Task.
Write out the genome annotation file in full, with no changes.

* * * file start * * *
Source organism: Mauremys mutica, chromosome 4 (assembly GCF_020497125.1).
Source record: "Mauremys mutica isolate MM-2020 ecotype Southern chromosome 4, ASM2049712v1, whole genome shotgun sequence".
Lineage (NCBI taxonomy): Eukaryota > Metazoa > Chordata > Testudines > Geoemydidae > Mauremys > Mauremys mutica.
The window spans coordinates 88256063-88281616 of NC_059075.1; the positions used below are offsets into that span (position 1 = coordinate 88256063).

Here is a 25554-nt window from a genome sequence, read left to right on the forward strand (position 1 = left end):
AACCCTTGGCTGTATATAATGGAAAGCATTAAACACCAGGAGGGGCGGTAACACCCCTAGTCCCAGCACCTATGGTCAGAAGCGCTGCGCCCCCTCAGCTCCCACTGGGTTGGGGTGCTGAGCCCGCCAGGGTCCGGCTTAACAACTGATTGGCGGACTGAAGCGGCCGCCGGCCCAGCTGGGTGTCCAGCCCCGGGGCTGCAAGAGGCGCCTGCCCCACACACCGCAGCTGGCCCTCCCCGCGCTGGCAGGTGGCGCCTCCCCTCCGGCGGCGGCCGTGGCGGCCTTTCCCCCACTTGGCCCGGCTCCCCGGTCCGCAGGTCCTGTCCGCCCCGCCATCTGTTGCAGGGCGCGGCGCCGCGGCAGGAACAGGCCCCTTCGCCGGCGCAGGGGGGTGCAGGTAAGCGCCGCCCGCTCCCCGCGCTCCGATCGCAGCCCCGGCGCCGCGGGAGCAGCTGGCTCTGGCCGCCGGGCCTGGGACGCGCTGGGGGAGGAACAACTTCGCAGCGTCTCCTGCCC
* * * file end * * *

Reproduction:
Source organism: Mauremys mutica, chromosome 4 (assembly GCF_020497125.1).
Source record: "Mauremys mutica isolate MM-2020 ecotype Southern chromosome 4, ASM2049712v1, whole genome shotgun sequence".
Lineage (NCBI taxonomy): Eukaryota > Metazoa > Chordata > Testudines > Geoemydidae > Mauremys > Mauremys mutica.
The window spans coordinates 88256063-88281616 of NC_059075.1; the positions used below are offsets into that span (position 1 = coordinate 88256063).

Here is a 25554-nt window from a genome sequence, read left to right on the forward strand (position 1 = left end):
AACCCTTGGCTGTATATAATGGAAAGCATTAAACACCAGGAGGGGCGGTAACACCCCTAGTCCCAGCACCTATGGTCAGAAGCGCTGCGCCCCCTCAGCTCCCACTGGGTTGGGGTGCTGAGCCCGCCAGGGTCCGGCTTAACAACTGATTGGCGGACTGAAGCGGCCGCCGGCCCAGCTGGGTGTCCAGCCCCGGGGCTGCAAGAGGCGCCTGCCCCACACACCGCAGCTGGCCCTCCCCGCGCTGGCAGGTGGCGCCTCCCCTCCGGCGGCGGCCGTGGCGGCCTTTCCCCCACTTGGCCCGGCTCCCCGGTCCGCAGGTCCTGTCCGCCCCGCCATCTGTTGCAGGGCGCGGCGCCGCGGCAGGAACAGGCCCCTTCGCCGGCGCAGGGGGGTGCAGGTAAGCGCCGCCCGCTCCCCGCGCTCCGATCGCAGCCCCGGCGCCGCGGGAGCAGCTGGCTCTGGCCGCCGGGCCTGGGACGCGCTGGGGGAGGAACAACTTCGCAGCGTCTCCTGCCC